Dining on mince and slices of quince….

quince botanicalThe quince carries associations of medieval times and walled gardens which I find very intriguing. The fruit tree itself is sufficiently ornamental to make it a tempting choice for the garden. Spring’s prettiest pink and white blossom is followed in late summer by large hard yellow fruit, with a strong pineappley fragrance.

Usually when I have encountered quince, it has been in the form of neat little pottles of solid fruit paste. Quince paste is a lovely choice served with a sharp cheddar or a tangy blue. Dark apricot in colour, it has the sweetness and grittiness of a pear with a slightly more perfumed flavour.

Quince isn’t widely sold commercially, but I spotted a basket of pretty pale lemon quince for $5/kg at my neighbourhood fruit and veg shop and I was tempted to try a little something new.

Paris based cook and my go-to dessert guy David Lebovitz has a good recipe here and a gorgeously rustic quince tarte tatin recipe here . He also found that a lovely waste-not-want-not ruby red quince jelly emerges from reducing the poaching liquid, as quince is very high in the preserver’s best friend, pectin.

I discovered that raw, the fruit is far too hard and tart to eat.  In Turkey, the expression ayvayı yemek (literally “eat the quince”) means a bitter taste in the mouth or unpleasant situation to avoid. But peeled, cored and cut into sections quince can be poached slowly and at length in a sugar syrup with the spice of your choice, vanilla, cinnamon, star anise. The flesh is pale yellow to begin with, and develops a rich pink hue over cooking.

For my first foray into quince cookery, I poached three sliced quinces in a syrup made with brown sugar syrup and a sliced vanilla bean. Aside from the slight trickiness in peeling, cutting and coring such a hard fruit, it really was as easy as stewing apples. The amazing fragrance coming from the kitchen had all family members sitting up and taking notice.

Poached quince makes a delicious dessert with vanilla ice cream, crème fraiche or Greek yoghurt.  In the unlikely event that you have leftovers, it will make or a particularly decadent breakfast fruit with muesli.

Now, I’m starting to wonder where I could make room in my garden for a quince.

Botanical Image credit Wikipedia, artist Philip Miller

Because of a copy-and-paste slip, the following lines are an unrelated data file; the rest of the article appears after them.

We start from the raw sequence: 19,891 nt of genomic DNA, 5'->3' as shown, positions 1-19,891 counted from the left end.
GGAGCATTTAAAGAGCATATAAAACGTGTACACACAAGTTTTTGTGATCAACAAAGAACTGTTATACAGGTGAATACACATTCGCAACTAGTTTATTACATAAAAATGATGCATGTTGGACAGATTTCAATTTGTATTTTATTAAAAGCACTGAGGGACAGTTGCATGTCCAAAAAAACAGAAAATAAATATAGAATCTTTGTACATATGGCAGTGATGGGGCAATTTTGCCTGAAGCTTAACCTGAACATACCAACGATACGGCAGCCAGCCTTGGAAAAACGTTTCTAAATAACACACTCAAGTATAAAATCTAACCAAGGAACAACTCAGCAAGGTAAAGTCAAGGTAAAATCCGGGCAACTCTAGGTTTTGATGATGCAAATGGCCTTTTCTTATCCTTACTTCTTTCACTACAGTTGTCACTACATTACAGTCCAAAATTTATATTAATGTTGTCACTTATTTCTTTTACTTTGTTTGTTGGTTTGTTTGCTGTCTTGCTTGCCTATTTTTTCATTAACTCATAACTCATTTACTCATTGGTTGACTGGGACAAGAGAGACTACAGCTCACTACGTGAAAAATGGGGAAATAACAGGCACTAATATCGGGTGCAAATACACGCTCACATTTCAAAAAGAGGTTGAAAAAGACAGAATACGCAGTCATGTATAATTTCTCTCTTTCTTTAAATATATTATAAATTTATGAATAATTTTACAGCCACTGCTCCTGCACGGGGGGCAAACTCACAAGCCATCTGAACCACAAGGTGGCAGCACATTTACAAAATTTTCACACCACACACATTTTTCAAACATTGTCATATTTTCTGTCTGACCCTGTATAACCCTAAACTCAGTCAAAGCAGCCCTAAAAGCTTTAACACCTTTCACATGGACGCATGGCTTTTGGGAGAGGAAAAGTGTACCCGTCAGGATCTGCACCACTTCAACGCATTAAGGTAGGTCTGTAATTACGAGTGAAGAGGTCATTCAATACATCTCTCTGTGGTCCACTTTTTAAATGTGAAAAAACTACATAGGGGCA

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Is this the way to tamarillo?: 100 Day Project #6

Tamarillo‘Is this the way to Amarillo, every night I’ve been hugging my pillow…’

I can’t help it.  Every time I see a tamarillo, or ‘tree tomato’ as they used to be known, in comes this terrible retro “Amarilloearworm, (or this even more tasteless version, featuring several stars who should have known better on many levels).

Turns out my subconscious may not be completely nuts, as the ‘amarillo’ part may well be related to the Spanish for yellow (for which the Texas town Amarillo is named), as these fruit come in a lovely yolky gold  as well as the more familiar jewel red.

The flavour is quite distinctive, tangy and strong.   As children we often ate tamarillos stewed, with icecream, custard or porridge.  The strong deep red juice made for a technicolour experience in the bowl, on clothes, on the floor… Some simply sccop them out with a spoon, but I’d probably need a wee sprinkle of sugar on the cut fruit first.

Nowadays we are more likely to eat them in a fruit crumble.  I tend to use any old recipe, or not even bother with a recipe. But just lately I have been flinging in a handful of coconut into the topping to create a slightly deeper, nuttier flavour.  ‘Dilute’ the tamarillos with stewed apple for the new or picky palate.

As a bonus, these lovelies are just coming into season now which means a very reasonable price of $3.85 per kilo at our local supermarket.  Better eating everyone!

Of course a cheaper and fresher way to eat them is simply to grow them.  And luckily,  the tamarillo is really simple and very rewarding, even for novice gardeners.  It’s a fast-growing, leggy tree with big tobacco-like leaves which would made a fetching addition to your little food forest or garden. The only issue with them is they don’t tend to be that long lived, so for a constant supply we are advised to plant a new tree every 2-4 years.  A price well worth paying in my opinion.

I’m off to Kings garden centre to walk the homegrown tamarillo talk.

And it appears that earworm is coming with me…